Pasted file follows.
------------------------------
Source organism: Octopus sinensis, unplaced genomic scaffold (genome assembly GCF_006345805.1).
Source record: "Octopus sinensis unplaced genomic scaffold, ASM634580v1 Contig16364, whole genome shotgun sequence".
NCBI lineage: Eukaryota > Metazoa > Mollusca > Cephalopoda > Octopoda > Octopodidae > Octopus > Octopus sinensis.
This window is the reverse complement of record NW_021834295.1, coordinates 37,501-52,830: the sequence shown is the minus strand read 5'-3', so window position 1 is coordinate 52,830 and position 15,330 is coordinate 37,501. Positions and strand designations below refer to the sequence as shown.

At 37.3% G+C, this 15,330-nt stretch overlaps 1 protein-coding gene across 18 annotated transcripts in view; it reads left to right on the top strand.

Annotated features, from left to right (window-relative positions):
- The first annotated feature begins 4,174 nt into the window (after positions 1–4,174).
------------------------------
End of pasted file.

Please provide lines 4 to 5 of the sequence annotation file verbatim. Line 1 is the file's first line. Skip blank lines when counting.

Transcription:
This window is the reverse complement of record NW_021834295.1, coordinates 37,501-52,830: the sequence shown is the minus strand read 5'-3', so window position 1 is coordinate 52,830 and position 15,330 is coordinate 37,501. Positions and strand designations below refer to the sequence as shown.

At 37.3% G+C, this 15,330-nt stretch overlaps 1 protein-coding gene across 18 annotated transcripts in view; it reads left to right on the top strand.